Monday, November 08, 2010

Bob Dylan: The Bootleg Series, Vol. 9: The Witmark Demos: 1962-1964

Bob Dylan
The Bootleg Series, Vol. 9: The Witmark Demos: 1962-1964
Rating: 4.7/5.0
Label: Columbia

It's practically a tradition that each new Bob Dylan Bootleg Series release will be accompanied by complaints from Dylan freaks (sorry, "aficionados"). Though Dylan Fandom's response to The Witmark Demos: 1962-1964 has been largely positive, some predictable grousing about how some classic performances still haven't seen the official light of day and how Columbia over-emphasizes the musician's 1960's work at the expense of his later stuff has surfaced. A quick perusal of Dylan message boards - proceed with extreme caution - also reveals gripes about the release's sound quality, packaging and track order.

Such dissension is difficult to understand, though, as archival releases don't get any better than The Witmark Demos. They have neither the luster nor the mythology of Dylan and the Hawks 1966 or Rolling Thunder 1975/1976, but these demos document a key piece of the 1960's Dylan puzzle, finding the musician moving past his Guthrie-aping days yet still before the "thin, wild, mercury music" of his mid-1960s electric trilogy. In the tradition of Dylan boots the title here is only partly accurate, as this set contains demos for both the Leeds and Witmark publishing houses, a technicality of course and one that doesn't detract in the slightest from the brilliance of the record's songs. These recordings are immediate as we hear Dylan occasionally flub lines and offer various comments about these songs; some of them are mere fragments, but the majority are fully formed and sometimes contain alternate lyrics to what would eventually be included on record.

Though the demos include plenty of the socio-political songs usually associated with early Dylan - "Blowin' In the Wind," "Ballad of Hollis Brown," "Masters of War," "Oxford Town," "John Brown, " among many others - they nevertheless suggest that the accepted image of the young Dylan as primarily a topical songwriter isn't entirely accurate. Of course Dylan initially embraced, and unarguably advanced, this depiction, framing himself as a folkie devotee of both Guthrie and mysteriously nicknamed socially-righteous bluesmen that most people hadn't heard of; still, the demos are indicative of an artist whose lyrical scope already extended far beyond sometimes too-simplistic topical ballads. For example, the demos include all varieties of love songs; there are subtly dismissive ones like "Don't Think Twice, It's All Right" and "Boots of Spanish Leather;" nostalgic, mournful ones like "Bob Dylan's Dream;" and occasionally tender ones like "Girl From the North Country" and "Tomorrow Is a Long Time." Humor and tragedy exist in equal measure; the acerbic bite of "Talkin' John Birch Paranoid Blues" and the pure silliness of "I Shall Be Free" contrast with the personal dramas of "Seven Curses" and "Ballad For a Friend" as well as the global ones of "A Hard Rain's A-Gonna Fall," all in a manner that belies Dylan's young age at the time of these recordings.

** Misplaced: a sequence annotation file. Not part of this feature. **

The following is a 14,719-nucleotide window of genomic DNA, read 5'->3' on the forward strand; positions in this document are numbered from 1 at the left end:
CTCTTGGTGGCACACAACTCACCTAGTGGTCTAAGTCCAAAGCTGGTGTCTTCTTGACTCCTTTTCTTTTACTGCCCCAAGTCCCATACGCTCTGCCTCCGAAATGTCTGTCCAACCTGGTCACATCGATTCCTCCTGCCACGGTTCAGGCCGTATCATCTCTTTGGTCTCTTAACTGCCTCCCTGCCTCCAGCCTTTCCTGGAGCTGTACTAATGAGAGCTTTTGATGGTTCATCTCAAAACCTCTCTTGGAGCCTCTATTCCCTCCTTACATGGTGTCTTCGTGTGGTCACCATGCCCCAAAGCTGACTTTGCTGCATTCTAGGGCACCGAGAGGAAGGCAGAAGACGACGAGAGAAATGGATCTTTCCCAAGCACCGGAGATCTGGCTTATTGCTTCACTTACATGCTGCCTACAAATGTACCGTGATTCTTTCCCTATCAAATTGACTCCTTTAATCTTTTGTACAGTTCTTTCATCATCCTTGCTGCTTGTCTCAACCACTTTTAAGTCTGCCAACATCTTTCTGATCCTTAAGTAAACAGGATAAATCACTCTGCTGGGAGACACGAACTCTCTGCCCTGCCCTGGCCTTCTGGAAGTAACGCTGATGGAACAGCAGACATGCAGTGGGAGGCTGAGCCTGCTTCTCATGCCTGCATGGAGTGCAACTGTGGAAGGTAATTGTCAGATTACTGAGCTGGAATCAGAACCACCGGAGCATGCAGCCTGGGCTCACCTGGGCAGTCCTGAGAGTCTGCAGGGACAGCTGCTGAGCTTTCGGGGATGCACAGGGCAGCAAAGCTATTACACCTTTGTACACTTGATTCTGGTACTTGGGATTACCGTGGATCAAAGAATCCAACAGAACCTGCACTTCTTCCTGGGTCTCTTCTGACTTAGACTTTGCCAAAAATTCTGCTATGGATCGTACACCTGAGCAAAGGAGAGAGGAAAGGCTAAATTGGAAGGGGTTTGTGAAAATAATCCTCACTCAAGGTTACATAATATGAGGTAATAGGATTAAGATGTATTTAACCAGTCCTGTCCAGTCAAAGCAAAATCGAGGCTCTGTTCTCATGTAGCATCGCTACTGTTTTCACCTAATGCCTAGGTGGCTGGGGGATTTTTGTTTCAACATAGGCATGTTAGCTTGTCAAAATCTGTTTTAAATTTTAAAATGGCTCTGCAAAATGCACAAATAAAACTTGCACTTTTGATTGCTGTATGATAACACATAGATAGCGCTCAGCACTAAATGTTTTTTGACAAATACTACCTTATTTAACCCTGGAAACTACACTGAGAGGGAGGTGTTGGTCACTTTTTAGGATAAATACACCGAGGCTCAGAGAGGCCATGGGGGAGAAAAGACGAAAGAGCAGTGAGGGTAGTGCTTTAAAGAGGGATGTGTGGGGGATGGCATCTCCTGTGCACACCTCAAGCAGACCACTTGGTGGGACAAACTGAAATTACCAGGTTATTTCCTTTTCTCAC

Any serious Dylan fan will have heard some of these songs in various incarnations already, either via the debut 1991 Bootleg Series release or the plainly titled Witmark Years boot. Among such completists there may be a tendency to approach these demos from a too-academic perspective, whether it's in terms of Dylan's debt to archetypal American folk themes or his lyrical evolution; indeed, the poetic intricacies revealed in "Mr. Tambourine Man" and "Mama, You Been On My Mind" are still striking. Such approaches are valid but unnecessary, as this newest Bootleg Series is simply fun to listen to and a perfect snapshot of a young artist with a pile of amazing songs to his name. With any artist whose volume of quality unreleased output surpasses his officially sanctioned material, it's impossible to satisfy everyone as the vaults are purged, but The Witmark Demos: 1962-1964 is an essential Bob Dylan release and every bit as captivating as much of his best work.

1 comment:


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Hi Eric,

On behalf of Columbia Records and Special Rider many thanks for plugging "The Bootleg Series Volume 9 — The Witmark Demos" on your site, the artists recently released album / reissues ... .. thanks, also, on behalf of the artist and label for not posting any pirate links this material and, if you / your readers would like good quality, non-pirated previews from Dylan’s upcoming releases, then full-length versions of "The Times They Are A–Changin” and "Don’t Think Twice, It’s All Right" shall shortly be available for fans and bloggers to host / post / share etc from . Up-to-the-minute news on Dylan’s 2010 / 2011 shows and releases is, of course, also available on the official web-site and on and an increasing archive of exclusive film footage of Bob Dylan performances is also available for fans and YouTubers via the official channel at ... .. and keep an eye on these official sources for details of further Dylan news, preview material and on-line promotions.

Thanks again for your plug.